"before we turn to stone"

Well, I feel exhausted.


I did a video last night with my cat Madeleine L’Engle.
I have a mild allergy to Madeleine L’Engle (the cat).
When I hold her next to my face while singing a song, I apparently end up looking like this:





In my Benadryl induced haze, I am having a little trouble thinking theologically, so please bear with me.


Last night we had an amazing Bible Study/Prayer Service.
Generally the focus in the first week of Advent is Hope and the second week it is Peace. It is in this perspective we came to our Gospel lesson, Mark 1:1-8.


 1 The beginning of the good news about Jesus the Messiah,[a]the Son of God,[b] 2 as it is written in Isaiah the prophet:

   “I will send my messenger ahead of you,
   who will prepare your way”[c]
3 “a voice of one calling in the wilderness,
‘Prepare the way for the Lord,
   make straight paths for him.’”[d]
 4 And so John the Baptist appeared in the wilderness, preaching a baptism of repentance for the forgiveness of sins. 5 The whole Judean countryside and all the people of Jerusalem went out to him. Confessing their sins, they were baptized by him in the Jordan River. 6 John wore clothing made of camel’s hair, with a leather belt around his waist, and he ate locusts and wild honey.7 And this was his message: “After me comes the one more powerful than I, the straps of whose sandals I am not worthy to stoop down and untie. 8 I baptize you with[e] water, but he will baptize you with[f] the Holy Spirit.”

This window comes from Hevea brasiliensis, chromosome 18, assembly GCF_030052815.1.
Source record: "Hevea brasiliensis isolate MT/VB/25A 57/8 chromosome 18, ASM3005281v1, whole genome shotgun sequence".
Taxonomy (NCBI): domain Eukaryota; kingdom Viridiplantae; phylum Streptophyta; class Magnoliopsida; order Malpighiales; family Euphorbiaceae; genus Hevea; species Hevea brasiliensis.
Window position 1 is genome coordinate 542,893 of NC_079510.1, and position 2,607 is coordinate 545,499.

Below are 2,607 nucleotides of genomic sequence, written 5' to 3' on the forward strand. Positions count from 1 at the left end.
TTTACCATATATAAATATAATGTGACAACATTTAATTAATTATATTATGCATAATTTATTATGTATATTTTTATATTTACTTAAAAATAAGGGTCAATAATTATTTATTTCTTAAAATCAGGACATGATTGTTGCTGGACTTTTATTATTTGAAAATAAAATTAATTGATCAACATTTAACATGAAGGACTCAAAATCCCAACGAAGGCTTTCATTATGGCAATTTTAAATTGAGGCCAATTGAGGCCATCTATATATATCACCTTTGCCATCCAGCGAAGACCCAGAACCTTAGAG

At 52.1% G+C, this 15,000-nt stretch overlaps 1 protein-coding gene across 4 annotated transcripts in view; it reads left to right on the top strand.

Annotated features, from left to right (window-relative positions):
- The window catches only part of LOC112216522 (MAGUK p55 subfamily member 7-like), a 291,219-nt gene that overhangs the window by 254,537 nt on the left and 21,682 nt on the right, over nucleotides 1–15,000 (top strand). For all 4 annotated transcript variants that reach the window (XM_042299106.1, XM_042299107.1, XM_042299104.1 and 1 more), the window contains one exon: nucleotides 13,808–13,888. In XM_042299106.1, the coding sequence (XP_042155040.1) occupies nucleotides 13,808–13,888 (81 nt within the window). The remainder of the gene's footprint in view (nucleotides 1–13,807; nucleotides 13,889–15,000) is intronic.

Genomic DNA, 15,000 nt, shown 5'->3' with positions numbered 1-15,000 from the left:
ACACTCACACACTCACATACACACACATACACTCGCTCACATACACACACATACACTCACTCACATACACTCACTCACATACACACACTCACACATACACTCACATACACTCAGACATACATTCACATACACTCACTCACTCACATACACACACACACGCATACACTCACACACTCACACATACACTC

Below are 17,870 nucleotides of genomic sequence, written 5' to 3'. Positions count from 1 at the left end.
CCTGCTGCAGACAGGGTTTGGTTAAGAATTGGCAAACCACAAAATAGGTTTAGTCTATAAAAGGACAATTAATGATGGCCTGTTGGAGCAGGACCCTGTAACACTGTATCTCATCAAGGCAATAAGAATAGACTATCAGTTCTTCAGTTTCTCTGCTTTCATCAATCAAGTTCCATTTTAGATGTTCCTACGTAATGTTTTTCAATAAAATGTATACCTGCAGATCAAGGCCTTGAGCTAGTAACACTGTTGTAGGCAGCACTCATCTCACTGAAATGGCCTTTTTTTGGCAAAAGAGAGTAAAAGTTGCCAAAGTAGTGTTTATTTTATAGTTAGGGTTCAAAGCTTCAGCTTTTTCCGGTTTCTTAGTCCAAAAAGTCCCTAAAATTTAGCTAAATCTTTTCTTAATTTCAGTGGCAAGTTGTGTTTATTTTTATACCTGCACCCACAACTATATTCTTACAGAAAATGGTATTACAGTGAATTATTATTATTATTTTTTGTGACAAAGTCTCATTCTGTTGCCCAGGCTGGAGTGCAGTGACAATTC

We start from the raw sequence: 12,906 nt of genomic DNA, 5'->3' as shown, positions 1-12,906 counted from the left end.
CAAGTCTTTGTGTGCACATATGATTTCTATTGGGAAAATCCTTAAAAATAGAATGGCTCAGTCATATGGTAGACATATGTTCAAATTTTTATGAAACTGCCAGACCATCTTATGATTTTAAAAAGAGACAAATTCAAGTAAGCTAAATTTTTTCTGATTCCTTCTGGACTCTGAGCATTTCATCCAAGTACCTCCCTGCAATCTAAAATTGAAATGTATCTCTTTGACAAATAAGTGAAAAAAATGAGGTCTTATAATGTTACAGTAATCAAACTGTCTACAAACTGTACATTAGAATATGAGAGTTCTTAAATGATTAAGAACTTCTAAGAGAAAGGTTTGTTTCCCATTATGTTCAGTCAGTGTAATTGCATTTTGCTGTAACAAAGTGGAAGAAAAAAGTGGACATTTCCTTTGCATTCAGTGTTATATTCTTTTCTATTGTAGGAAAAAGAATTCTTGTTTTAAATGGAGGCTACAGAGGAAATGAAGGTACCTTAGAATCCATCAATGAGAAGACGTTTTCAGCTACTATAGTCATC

We were struck that the whole Judean countryside came because they heard his message of repentance and therefore came to confess. We started talking about repentance and how that is a part of waiting actively in anticipation.

This has resonated with me so deeply in this season of Advent and the times of transition I find myself in. It would seem that the Gospel on a whole, and Mark in part, makes it clear that repentance, the willingness to say “I was wrong, I’m sorry” is essential for a life of peace. 

I see this over and over again in my life. If I am unwilling to  humble myself and ask for forgiveness for the wrongs I have done, it is impossible for me to have peace. Completely impossible. It happens quickly. When I have done something that has caused offense to someone the immediate reaction more often than not is to find a way to defend myself and my decisions. And if I don’t get myself in check, it becomes defending myself at all costs, causing further offense and hurt. But that isn’t even the beginning. 

It begins to eat at your insides. Eat them and at the same time disable them. It makes them hard so that the next time you hurt someone, and don’t humble yourself and ask for forgiveness, you don’t feel it as much. It becomes duller, so it can happen more and more and more.

I’ve found (by trial and error) that most of the “instructions” in the Bible aren’t just for the heck of it.
Not just for kicks, because God “can”.


It really is in our best interest for ourselves and our relationships to freely give and seek forgiveness. It’s the only way we can truly have peace.


It’s hard to humble yourself. It’s like dying to yourself. A little death that comes before a whole lot of life. There is so much freedom when you humble yourself and ask for forgiveness. A huge weight is lifted off of you and you can feel again. I’m not going to try and fool you, that it doesn’t open you up again and again to the possibility to be hurt again and again. But that is the danger with truly living isn’t it? The danger when we choose to fully participate in humanity.